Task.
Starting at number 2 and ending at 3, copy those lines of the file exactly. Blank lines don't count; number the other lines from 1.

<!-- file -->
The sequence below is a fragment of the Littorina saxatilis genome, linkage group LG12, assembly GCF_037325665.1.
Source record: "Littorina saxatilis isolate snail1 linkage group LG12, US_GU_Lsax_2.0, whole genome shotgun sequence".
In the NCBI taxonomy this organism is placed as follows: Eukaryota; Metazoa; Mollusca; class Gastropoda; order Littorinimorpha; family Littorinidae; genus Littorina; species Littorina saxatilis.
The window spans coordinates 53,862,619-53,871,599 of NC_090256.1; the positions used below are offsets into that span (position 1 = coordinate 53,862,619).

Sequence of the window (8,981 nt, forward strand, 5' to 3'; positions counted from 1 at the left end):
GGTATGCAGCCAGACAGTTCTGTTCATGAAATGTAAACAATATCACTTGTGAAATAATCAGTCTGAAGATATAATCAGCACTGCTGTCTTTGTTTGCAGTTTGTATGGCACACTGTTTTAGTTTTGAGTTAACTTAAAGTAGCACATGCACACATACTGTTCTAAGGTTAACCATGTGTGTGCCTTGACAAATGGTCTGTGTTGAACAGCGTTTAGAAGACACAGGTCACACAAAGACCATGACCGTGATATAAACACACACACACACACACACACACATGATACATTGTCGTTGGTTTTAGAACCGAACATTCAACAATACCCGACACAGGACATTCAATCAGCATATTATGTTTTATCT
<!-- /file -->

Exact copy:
Source record: "Littorina saxatilis isolate snail1 linkage group LG12, US_GU_Lsax_2.0, whole genome shotgun sequence".
In the NCBI taxonomy this organism is placed as follows: Eukaryota; Metazoa; Mollusca; class Gastropoda; order Littorinimorpha; family Littorinidae; genus Littorina; species Littorina saxatilis.